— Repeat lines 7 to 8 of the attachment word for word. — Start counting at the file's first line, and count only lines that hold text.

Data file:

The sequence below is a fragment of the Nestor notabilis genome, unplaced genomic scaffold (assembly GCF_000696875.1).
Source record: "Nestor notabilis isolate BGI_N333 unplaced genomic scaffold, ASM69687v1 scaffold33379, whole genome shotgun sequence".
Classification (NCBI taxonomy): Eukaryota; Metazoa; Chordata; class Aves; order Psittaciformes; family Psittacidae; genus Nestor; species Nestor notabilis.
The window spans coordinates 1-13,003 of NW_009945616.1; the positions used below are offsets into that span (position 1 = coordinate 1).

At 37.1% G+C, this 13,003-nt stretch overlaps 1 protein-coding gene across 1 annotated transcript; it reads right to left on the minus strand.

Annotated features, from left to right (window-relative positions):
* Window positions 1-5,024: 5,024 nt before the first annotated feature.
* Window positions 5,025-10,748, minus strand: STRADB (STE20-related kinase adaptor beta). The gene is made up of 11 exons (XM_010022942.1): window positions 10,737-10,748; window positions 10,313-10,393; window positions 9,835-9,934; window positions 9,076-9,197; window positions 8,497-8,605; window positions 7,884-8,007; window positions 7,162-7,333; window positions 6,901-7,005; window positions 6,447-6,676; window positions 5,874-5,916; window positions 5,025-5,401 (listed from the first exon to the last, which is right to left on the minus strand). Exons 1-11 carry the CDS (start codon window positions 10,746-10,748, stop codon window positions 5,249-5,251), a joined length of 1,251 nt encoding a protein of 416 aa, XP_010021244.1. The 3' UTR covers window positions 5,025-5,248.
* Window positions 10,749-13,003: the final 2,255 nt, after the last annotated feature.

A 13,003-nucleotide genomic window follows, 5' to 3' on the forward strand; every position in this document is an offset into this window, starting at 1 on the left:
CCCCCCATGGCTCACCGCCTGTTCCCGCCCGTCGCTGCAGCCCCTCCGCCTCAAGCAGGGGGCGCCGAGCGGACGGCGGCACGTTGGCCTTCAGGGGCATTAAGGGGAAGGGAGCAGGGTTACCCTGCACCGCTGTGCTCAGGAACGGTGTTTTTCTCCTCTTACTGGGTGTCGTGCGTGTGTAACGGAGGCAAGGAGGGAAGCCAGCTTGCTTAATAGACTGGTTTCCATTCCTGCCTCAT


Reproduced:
* Window positions 1-5,024: 5,024 nt before the first annotated feature.
* Window positions 5,025-10,748, minus strand: STRADB (STE20-related kinase adaptor beta). The gene is made up of 11 exons (XM_010022942.1): window positions 10,737-10,748; window positions 10,313-10,393; window positions 9,835-9,934; window positions 9,076-9,197; window positions 8,497-8,605; window positions 7,884-8,007; window positions 7,162-7,333; window positions 6,901-7,005; window positions 6,447-6,676; window positions 5,874-5,916; window positions 5,025-5,401 (listed from the first exon to the last, which is right to left on the minus strand). Exons 1-11 carry the CDS (start codon window positions 10,746-10,748, stop codon window positions 5,249-5,251), a joined length of 1,251 nt encoding a protein of 416 aa, XP_010021244.1. The 3' UTR covers window positions 5,025-5,248.